Auditory Neuropathy

(AN; Auditory Dyssynchrony; Auditory Synaptopathy; Neuropathy, Auditory; Auditory Processing Disorder)
  • Definition

    Auditory neuropathy (AN) occurs when the nerve system of the inner ear fails to process sounds coming from the outer ear.
    The Ear
    IMAGE
    Copyright © Nucleus Medical Media, Inc.
  • Causes

    The outer ear sends vibrations to the inner ear during the hearing process. Hair cells in the inner ear break down the vibrations into electrical signals. These are sent to the brain. The brain filters them as sound. There is debate about the exact cause of AN. It may be due to:
    • Damage to the hair cells in the inner ear
    • Bad connections between the hair cells in the inner ear and the nerve to the brain
    • Damaged nerve
    • A mixture of these problems
  • Risk Factors

    Factors that may increase your chance of developing AN include:
  • Symptoms

    AN may cause:
    • White noise—the sound is heard, but the word is not clear
    • Sounds to tune in and out
    • Words and sounds to seem out of sync
    • Ringing in the ears— tinnitus
    The level of hearing loss can vary from mild to severe. People with AN may have trouble picking out words. Many cases involve children.
  • Diagnosis

    Your doctor will ask about your symptoms and medical history. A physical exam will be done. Tests may include:
    • Auditory brainstem response (ABR) to measure brainwave activity
    • Otoacoustic emissions (OAE) to record how the cells in the ear respond to clicking sounds
  • Treatment

    Talk with your doctor about the best treatment plan for you. Treatment options include the following:
    • Working with a team of specialists, including:
      • Otolaryngologist (ENT)—doctor specializing in disorders of the ear, nose, and throat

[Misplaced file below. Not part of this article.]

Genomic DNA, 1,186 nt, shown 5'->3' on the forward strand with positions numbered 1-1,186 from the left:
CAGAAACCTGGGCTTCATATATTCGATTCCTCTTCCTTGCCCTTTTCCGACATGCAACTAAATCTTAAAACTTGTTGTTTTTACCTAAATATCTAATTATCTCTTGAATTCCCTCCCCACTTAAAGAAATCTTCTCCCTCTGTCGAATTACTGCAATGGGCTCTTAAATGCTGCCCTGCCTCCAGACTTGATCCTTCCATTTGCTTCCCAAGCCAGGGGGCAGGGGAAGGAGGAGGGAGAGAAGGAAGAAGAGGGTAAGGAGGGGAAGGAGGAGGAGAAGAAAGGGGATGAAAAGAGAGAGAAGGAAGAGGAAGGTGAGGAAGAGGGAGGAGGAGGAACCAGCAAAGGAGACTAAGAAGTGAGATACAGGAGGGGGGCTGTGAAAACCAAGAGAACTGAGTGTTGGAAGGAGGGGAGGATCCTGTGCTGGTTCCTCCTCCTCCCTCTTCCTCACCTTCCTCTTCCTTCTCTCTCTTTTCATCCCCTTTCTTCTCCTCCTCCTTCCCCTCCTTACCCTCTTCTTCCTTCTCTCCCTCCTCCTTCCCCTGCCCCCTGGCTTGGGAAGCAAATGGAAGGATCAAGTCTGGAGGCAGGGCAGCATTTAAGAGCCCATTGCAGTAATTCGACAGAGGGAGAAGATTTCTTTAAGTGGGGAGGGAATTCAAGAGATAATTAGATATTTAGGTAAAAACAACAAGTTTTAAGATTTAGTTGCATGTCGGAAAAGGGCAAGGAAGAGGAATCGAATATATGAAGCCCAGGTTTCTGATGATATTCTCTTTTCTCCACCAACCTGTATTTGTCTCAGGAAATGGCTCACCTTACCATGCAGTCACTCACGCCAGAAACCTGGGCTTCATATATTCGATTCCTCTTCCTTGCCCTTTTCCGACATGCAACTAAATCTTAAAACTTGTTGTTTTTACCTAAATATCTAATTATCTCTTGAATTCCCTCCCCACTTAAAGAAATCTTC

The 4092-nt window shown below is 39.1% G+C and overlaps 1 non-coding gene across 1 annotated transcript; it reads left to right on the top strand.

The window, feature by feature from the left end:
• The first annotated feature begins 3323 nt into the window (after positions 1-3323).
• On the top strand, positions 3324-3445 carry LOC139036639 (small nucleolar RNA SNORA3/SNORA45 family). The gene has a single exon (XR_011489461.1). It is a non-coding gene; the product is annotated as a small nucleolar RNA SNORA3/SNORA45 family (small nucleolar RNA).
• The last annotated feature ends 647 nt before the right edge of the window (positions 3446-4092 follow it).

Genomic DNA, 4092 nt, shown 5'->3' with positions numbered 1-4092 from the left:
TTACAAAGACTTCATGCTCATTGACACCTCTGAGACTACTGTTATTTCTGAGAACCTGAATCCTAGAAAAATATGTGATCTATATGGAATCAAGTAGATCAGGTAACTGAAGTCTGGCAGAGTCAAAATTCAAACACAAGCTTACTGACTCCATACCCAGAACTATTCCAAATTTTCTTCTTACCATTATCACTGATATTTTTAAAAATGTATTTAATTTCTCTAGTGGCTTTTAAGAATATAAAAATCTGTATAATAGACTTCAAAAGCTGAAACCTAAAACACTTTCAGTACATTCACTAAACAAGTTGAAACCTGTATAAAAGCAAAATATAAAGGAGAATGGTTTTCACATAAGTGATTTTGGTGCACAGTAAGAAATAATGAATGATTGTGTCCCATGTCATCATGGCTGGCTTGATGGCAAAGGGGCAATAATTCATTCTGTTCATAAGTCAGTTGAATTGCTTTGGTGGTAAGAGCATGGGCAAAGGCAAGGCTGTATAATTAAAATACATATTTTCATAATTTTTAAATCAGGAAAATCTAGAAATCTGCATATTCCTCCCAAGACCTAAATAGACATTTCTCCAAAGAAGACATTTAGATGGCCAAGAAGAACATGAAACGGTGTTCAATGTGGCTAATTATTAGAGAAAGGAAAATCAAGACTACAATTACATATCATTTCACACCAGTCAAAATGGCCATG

• Audiologist—doctor specializing in hearing loss
      • Speech-language pathologist—healthcare professional who specializes in communication disorders
    • Using technology, such as:
      • Cochlear implants —surgically implanted electronic devices that stimulate the auditory nerve to send information to the brain
      • Hearing aids
      • Listening devices such as frequency modulation (FM) systems
    • Having speech-language therapy, such as:
      • Sign language
      • Speech-reading—also known as lip-reading
      • Exercises combining listening skills with technology
    Goals of treatment include:
    • Saving current hearing skills
    • Restoring lost hearing
    • Finding new ways of communicating
  • Prevention

    In many cases, the exact cause of AN is unknown. However, these steps may help:
    • If you are pregnant, ask your doctor how you can avoid infections
    • Talk to your doctor if you have any conditions related to AN
  • RESOURCES

    American Speech-Language-Hearing Association http://www.asha.org

    National Institute on Deafness and Other Communication Disorders http://www.nidcd.nih.gov

    CANADIAN RESOURCES

    Canadian Association of Speech Language Pathologists and Audiologists http://www.caslpa.ca

    Ontario Association for Speech-Language Pathologists and Audiologists http://www.osla.on.ca

    References

    Auditory neuropathy. National Institute on Deafness and Other Communication Disorders website. Available at: http://www.nidcd.nih.gov/health/hearing/neuropathy.asp. Updated March 15, 2011. Accessed May 30, 2014.

    Causes of hearing loss. My Baby’s Hearing website. Available at: http://www.babyhearing.org/HearingAmplification/Causes/Neuropathy.asp. Accessed May 30, 2014.

    Cochlear implants. American Academy of Otolaryngology website. Available at: http://www.entnet.org/content/cochlear-implants-0. Updated January 2013. Accessed May 30, 2014.

    Ototoxic medications (medication effects). American Speech-Language-Hearing Association website. Available at: http://www.asha.org/public/hearing/Ototoxic-Medications. Accessed May 30, 2014.

    Ototoxicity. Vestibular Disorders Association website. Available at: http://vestibular.org/ototoxicity. Accessed May 30, 2014.

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